• How often do you currently read (or use) this [publication, form, building]?
  • What is your overall impression?
  • Do you find this valuable, relevant, informative, etc.?
  • Is it easy to find the information you’re looking for?
  • Are there other sources you rely on to get similar information? Where?
  • How does this make you feel about the organization?

By keeping things simple, it’s easier to commit to an iterative process, conducting tests early and often.

Quality, not quantity
Quantitative research is useful when an organization wants to benchmark results over time. Many people place their trust in cold, hard data – the more of it the better. Seeking statistically valid numbers, however, presents two big hurdles – time and budget.

Depending on what is being measured – and for what reason – the importance of sample size is often overestimated. If I’ve interviewed five people who have difficulty navigating your website, surveying 500 or 5,000 more provides very little benefit. There are diminishing returns with each additional data point.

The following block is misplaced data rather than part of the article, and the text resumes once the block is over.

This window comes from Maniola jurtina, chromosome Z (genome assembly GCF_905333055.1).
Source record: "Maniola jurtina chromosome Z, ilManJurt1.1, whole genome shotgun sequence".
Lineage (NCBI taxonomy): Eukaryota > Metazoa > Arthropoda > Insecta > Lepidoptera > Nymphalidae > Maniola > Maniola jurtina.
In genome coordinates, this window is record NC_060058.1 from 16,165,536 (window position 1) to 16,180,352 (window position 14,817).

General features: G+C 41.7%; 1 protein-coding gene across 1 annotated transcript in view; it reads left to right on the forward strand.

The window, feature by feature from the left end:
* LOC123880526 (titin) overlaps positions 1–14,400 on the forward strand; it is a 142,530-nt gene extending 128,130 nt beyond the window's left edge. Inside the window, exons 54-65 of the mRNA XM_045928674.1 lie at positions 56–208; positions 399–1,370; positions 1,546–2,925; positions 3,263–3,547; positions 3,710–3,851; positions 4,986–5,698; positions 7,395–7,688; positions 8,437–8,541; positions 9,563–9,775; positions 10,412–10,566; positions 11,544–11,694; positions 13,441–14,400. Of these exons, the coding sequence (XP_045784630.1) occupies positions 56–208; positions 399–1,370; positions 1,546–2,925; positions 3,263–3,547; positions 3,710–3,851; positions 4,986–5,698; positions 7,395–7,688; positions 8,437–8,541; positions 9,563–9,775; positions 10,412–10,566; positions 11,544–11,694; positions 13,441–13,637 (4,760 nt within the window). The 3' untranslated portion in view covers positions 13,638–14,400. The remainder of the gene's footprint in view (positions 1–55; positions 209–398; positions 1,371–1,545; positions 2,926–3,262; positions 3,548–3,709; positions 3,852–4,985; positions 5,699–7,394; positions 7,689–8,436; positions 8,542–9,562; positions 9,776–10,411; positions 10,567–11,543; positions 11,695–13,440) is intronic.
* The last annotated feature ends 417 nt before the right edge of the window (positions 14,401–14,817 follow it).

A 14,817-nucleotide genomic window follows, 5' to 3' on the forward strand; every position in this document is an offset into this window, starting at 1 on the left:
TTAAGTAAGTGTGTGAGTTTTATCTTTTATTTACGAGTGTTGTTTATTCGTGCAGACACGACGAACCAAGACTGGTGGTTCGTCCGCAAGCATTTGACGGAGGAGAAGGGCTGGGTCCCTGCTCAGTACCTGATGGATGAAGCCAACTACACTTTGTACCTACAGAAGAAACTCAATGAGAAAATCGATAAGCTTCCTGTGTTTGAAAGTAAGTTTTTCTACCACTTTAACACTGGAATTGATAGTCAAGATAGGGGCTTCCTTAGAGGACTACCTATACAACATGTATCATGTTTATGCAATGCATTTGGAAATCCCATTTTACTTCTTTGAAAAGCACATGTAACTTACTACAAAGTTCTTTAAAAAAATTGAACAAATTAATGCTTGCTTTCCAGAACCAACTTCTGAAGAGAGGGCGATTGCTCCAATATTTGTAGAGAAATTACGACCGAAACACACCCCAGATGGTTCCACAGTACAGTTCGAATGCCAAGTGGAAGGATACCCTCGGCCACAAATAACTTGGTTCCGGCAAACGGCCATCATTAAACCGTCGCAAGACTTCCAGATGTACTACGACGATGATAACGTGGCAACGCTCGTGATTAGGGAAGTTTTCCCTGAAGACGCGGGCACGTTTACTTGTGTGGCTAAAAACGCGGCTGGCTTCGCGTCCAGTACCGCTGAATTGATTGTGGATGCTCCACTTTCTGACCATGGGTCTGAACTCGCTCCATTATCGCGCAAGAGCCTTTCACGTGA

Watch, listen and refine
Many decisions are better served by more frequent questioning of fewer people, refining as you go. Making a habit of interviewing your customers will make your organization more responsive and serve as a tool for continual improvement.

Related Content:
Don’t Make Me Think
To Focus Group, Or Not To Focus Group
Conducting a Needs Analysis

Mining Your Blind Spots

by Dan Woychick

I was recently asked for guidance from a communications professional whose new boss wanted a report on their advertising’s return on investment (ROI). Panic ensued.

I can understand the panic, as it sounds a little like a Dilbert comic strip after the pointy-haired boss has returned from a conference with a new buzzword. This is not meant to deny the importance of spending ad dollars wisely, or tracking the effectiveness of your marketing efforts, but trying to construct a meaningful ROI report retroactively is folly.